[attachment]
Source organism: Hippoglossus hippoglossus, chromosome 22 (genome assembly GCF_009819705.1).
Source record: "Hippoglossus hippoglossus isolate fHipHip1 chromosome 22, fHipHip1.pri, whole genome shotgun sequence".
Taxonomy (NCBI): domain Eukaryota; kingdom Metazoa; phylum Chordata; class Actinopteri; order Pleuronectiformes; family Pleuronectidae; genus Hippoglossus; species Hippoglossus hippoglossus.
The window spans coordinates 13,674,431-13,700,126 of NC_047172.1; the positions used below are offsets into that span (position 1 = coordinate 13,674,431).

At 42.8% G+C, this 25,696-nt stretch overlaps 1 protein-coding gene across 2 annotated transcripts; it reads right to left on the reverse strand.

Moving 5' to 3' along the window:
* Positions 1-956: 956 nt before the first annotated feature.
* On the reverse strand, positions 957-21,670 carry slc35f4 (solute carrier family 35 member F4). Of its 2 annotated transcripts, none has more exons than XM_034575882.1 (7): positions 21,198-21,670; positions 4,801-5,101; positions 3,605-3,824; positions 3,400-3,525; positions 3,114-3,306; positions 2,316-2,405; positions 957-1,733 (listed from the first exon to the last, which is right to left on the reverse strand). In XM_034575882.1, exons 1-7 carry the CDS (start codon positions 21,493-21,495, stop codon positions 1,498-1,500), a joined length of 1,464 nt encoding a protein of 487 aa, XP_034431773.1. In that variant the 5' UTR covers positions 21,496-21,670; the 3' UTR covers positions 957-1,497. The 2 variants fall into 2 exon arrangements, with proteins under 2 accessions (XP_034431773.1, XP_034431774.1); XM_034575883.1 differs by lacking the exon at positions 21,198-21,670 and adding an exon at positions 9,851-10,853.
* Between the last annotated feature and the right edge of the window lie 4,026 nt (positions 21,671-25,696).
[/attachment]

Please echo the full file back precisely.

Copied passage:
Source organism: Hippoglossus hippoglossus, chromosome 22 (genome assembly GCF_009819705.1).
Source record: "Hippoglossus hippoglossus isolate fHipHip1 chromosome 22, fHipHip1.pri, whole genome shotgun sequence".
Taxonomy (NCBI): domain Eukaryota; kingdom Metazoa; phylum Chordata; class Actinopteri; order Pleuronectiformes; family Pleuronectidae; genus Hippoglossus; species Hippoglossus hippoglossus.
The window spans coordinates 13,674,431-13,700,126 of NC_047172.1; the positions used below are offsets into that span (position 1 = coordinate 13,674,431).

At 42.8% G+C, this 25,696-nt stretch overlaps 1 protein-coding gene across 2 annotated transcripts; it reads right to left on the reverse strand.

Moving 5' to 3' along the window:
* Positions 1-956: 956 nt before the first annotated feature.
* On the reverse strand, positions 957-21,670 carry slc35f4 (solute carrier family 35 member F4). Of its 2 annotated transcripts, none has more exons than XM_034575882.1 (7): positions 21,198-21,670; positions 4,801-5,101; positions 3,605-3,824; positions 3,400-3,525; positions 3,114-3,306; positions 2,316-2,405; positions 957-1,733 (listed from the first exon to the last, which is right to left on the reverse strand). In XM_034575882.1, exons 1-7 carry the CDS (start codon positions 21,493-21,495, stop codon positions 1,498-1,500), a joined length of 1,464 nt encoding a protein of 487 aa, XP_034431773.1. In that variant the 5' UTR covers positions 21,496-21,670; the 3' UTR covers positions 957-1,497. The 2 variants fall into 2 exon arrangements, with proteins under 2 accessions (XP_034431773.1, XP_034431774.1); XM_034575883.1 differs by lacking the exon at positions 21,198-21,670 and adding an exon at positions 9,851-10,853.
* Between the last annotated feature and the right edge of the window lie 4,026 nt (positions 21,671-25,696).